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Herbs in the Kitchen Cupboard

By: Margaret Paxton - Updated: 25 Oct 2012 | comments*Discuss
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Herbs in the Kitchen Cupboard

Reliable but inspirational; that stalwart supply of herbs and spices in the cook’s cupboard! Sometimes we know exactly which herbs to use, at other times a little pondering and: ‘What ingredient shall I put in this dish to add something extra?’ can be answered simply by looking at the choice in our cupboards.

Herbs for Keeps

Whether you grow and dry your own herbs or buy them already dried, once in the depths of your kitchen cupboard, they should be kept in airtight containers and out of the light. Although the choice of herbs used is, to some extent, a matter of personal choice, it does help to have a good selection of basics for the dishes that you are most likely to eat on a regular basis.

For fish-eating families the ‘must have’ herbs would include dill and parsley at least. In addition to these and especially for use with oily fish, there are several herbs that are good at multi-tasking, like basil, fennel, marjoram, rosemary, sage, tarragon and thyme.

If you eat pasta regularly, basil, oregano, parsley and rosemary would most likely be among your favourite herbs.

In stew and casserole weather, a good bouquet garni is the business. Sold ready mixed in things that look like tea bags, bouquet garni commonly contains a mixture of herbs like bay, parsley, thyme and marjoram. Like tea bags; once it has done its job, the herb bag can be removed from the pot and disposed of.

For roast meats the most traditional choices are: mint for the sauce to go with lamb and rosemary to flavour the meat; sage is a popular choice when making stuffing and goes with pork, chicken and duck especially well; thyme goes with roast pork, veal and poultry in particular.

General Guide to Herbs

Herbs are generally considered as a group of seed-bearing culinary plants that don’t have woody stems. The leaves are the main part used in cooking. Chives, garlic and horseradish are different because the underground bulb of the garlic and chive plant is the part most used and the root of horseradish is an ingredient in cold sauces.

With more dried herbs available to us, this list is by no means exhaustive. Some supermarkets sell live herbs that can be kept for a few days and provide you with a supply of fresh herbs. These are very useful if you decide to have a cook up of your favourite dishes for the freezer and like to use fresh herbs. The following herbs are those most often grown and used in the UK.

  • Basil-used with tomato and pasta dishes, oily fish, roast meats if you like it
  • Bay-used in bouquet garni, pates and terrines
  • Chervil-garnish, salads, herb butters, goes with fish and shellfish
  • Chives-egg and potato dishes, onion-flavoured garnish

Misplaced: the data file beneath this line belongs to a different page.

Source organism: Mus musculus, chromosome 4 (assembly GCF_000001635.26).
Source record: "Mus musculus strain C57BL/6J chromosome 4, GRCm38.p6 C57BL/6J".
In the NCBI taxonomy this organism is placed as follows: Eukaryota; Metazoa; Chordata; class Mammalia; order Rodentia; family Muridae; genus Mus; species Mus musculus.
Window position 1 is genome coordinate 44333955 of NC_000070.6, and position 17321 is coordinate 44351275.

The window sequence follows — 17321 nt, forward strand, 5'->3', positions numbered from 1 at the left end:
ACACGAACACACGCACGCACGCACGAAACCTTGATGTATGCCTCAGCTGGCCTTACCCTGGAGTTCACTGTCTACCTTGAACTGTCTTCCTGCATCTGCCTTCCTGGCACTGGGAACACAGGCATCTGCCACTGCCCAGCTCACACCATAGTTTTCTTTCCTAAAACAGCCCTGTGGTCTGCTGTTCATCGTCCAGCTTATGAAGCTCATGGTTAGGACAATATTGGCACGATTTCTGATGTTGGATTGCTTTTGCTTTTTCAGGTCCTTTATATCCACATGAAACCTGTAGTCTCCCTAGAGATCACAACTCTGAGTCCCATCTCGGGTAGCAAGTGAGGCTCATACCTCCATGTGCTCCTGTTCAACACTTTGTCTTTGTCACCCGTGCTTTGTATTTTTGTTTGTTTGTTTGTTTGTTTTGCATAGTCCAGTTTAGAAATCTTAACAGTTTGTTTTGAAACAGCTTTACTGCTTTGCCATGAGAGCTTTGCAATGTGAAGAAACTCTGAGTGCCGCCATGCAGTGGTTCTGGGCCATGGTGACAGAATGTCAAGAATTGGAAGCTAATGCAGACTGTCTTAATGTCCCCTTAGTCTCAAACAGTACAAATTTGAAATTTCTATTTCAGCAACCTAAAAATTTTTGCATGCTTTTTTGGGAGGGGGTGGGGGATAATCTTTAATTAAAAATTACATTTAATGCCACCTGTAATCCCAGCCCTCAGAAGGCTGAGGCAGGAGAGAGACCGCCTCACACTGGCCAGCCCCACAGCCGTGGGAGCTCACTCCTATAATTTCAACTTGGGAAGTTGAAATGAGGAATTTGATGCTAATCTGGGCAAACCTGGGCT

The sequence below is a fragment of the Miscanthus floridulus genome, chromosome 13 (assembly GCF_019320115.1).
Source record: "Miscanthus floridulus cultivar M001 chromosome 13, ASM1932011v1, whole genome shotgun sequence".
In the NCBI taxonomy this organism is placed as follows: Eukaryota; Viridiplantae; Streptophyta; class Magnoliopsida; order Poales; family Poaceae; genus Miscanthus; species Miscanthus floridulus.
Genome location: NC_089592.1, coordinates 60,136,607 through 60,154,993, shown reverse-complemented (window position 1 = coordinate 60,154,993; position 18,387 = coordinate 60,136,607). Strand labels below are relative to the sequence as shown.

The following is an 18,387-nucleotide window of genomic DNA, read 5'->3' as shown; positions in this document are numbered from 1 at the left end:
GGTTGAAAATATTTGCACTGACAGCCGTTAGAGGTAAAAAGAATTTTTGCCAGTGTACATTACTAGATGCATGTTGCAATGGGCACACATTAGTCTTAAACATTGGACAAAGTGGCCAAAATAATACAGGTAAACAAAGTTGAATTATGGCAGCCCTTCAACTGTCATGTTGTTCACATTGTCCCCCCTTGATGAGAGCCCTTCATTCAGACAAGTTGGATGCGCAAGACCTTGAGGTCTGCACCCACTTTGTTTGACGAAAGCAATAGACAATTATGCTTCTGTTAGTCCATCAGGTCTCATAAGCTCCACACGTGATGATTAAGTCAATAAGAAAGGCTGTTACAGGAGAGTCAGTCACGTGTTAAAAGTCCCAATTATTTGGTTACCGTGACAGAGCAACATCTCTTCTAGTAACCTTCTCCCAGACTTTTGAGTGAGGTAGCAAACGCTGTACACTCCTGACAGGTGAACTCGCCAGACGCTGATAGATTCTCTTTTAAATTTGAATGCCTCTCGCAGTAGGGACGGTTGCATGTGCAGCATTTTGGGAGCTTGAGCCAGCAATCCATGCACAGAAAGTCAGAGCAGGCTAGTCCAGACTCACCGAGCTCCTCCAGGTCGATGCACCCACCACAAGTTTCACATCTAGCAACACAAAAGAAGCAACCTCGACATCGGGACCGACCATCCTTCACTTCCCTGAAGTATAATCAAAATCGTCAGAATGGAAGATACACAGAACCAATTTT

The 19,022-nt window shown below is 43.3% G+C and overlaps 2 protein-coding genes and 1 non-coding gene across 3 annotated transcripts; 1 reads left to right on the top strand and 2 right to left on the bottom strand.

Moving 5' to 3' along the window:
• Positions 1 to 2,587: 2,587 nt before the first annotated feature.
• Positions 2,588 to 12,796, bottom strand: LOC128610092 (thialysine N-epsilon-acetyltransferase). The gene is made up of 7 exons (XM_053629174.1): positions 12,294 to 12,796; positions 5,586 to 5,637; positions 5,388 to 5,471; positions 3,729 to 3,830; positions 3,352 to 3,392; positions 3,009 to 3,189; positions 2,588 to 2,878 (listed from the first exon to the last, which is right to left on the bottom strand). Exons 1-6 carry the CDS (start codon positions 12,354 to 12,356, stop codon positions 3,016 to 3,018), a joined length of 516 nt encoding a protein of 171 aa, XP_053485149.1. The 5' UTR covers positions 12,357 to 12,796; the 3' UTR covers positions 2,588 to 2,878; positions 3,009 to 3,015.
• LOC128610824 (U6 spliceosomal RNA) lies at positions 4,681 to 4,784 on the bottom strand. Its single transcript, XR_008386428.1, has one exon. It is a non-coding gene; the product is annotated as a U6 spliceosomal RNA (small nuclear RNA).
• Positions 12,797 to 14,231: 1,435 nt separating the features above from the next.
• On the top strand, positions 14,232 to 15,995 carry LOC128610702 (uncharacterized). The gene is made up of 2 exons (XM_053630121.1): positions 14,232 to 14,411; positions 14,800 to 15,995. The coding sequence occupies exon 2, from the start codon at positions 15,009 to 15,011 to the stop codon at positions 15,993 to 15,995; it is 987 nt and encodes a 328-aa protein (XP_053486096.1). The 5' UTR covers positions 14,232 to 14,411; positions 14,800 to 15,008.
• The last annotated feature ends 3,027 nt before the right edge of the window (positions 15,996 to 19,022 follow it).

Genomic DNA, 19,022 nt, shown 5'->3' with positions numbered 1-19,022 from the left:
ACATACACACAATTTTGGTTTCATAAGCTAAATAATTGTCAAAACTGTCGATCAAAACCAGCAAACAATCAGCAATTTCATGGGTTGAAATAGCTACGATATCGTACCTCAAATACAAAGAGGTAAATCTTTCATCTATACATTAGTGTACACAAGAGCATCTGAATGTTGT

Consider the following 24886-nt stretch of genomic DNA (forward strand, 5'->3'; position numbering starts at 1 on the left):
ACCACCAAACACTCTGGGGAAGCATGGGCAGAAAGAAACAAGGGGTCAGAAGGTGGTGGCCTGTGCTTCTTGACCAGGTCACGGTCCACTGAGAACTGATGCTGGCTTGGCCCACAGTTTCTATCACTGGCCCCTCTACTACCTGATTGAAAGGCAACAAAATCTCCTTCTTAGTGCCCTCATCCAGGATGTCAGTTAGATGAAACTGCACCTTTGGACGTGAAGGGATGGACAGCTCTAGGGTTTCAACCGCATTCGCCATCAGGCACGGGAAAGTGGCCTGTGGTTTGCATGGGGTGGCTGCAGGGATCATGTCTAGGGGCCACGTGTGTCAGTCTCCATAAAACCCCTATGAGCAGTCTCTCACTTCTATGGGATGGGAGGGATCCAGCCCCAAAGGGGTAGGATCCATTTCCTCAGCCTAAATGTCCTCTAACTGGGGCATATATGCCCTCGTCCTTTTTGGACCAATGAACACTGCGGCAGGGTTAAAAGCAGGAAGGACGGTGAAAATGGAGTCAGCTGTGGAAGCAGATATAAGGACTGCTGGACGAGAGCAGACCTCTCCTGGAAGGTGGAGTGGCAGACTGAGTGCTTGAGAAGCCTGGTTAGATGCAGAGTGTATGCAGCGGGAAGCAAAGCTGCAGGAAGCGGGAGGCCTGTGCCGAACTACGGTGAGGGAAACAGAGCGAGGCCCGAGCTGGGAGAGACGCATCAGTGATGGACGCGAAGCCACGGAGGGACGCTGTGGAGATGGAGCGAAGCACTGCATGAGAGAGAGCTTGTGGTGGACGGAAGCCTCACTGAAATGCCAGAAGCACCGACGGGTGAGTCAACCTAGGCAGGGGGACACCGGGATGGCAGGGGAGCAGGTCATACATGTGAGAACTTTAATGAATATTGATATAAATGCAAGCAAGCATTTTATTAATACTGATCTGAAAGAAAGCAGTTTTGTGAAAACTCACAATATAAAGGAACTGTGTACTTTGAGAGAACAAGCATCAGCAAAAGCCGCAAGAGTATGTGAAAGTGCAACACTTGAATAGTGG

• Dill-fish dishes, garnishes, use to flavour sauces and in pickles
  • Fennel-feathery leaves have an aniseed taste that goes well with fish and in stuffing
  • Garlic-stews, tomato dishes, dressings and herb butters
  • Marjoram-oily fish, roast poultry, tomato dishes
  • Mint-with lamb, new potatoes, peas, yoghurt as an accompaniment to spicy dishes
  • Parsley-fish, garnish, sauces, herb butter
  • Rosemary-lamb, grilled fish, bouquet garni
  • Sage-stuffing, oily fish
  • Tarragon-fish, pickling, salads, herb butter
  • Thyme-stuffing, bouquet garni, roast white meats, oily fish

From Garden to Cupboard

Harvest the herbs you have available and start to dry them as soon as possible. Bunches of herb leaves like; bay, oregano, rosemary, sage and thyme can be hung by the stems to dry in a dark but dry and well-ventilated place. Once the leaves feel dry and brittle remove them from the stems and store in suitable containers (don’t forget to label them.)

The seed heads of fennel can be dried in a similar way to bunches of fresh herbs; when you hang the plant upside down pop a paper bag over the head to catch the seeds in when the plant dries.

Most of the herbs used in cooking can also be frozen. Wash and chop the leaves, then place them in ice-cube trays, cover with water and freeze. When you need to use some, just take an ice cube and add to the pot as you cook. Again-label them so you know which is which!

Home-dried herbs will usually keep for about a year in the right conditions. Check the use-by- dates on bought herbs, particularly if you buy organic.


Experiment with the edible herbs that you like; you will find that some go really well with certain dishes and may even discover a new combination!

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Dried herbs are fine, but nothing beats fresh. You can harvest as needed during the summer, then dry the remainder at the end of the season so none goes to waste and you have enough to last until the next year. It's much cheaper than buying from the supermarket and you'll have the herbs you need on hand - and know exactly where they came from and how they were grown.
Wendy - 6-Jun-12 @ 11:12 AM
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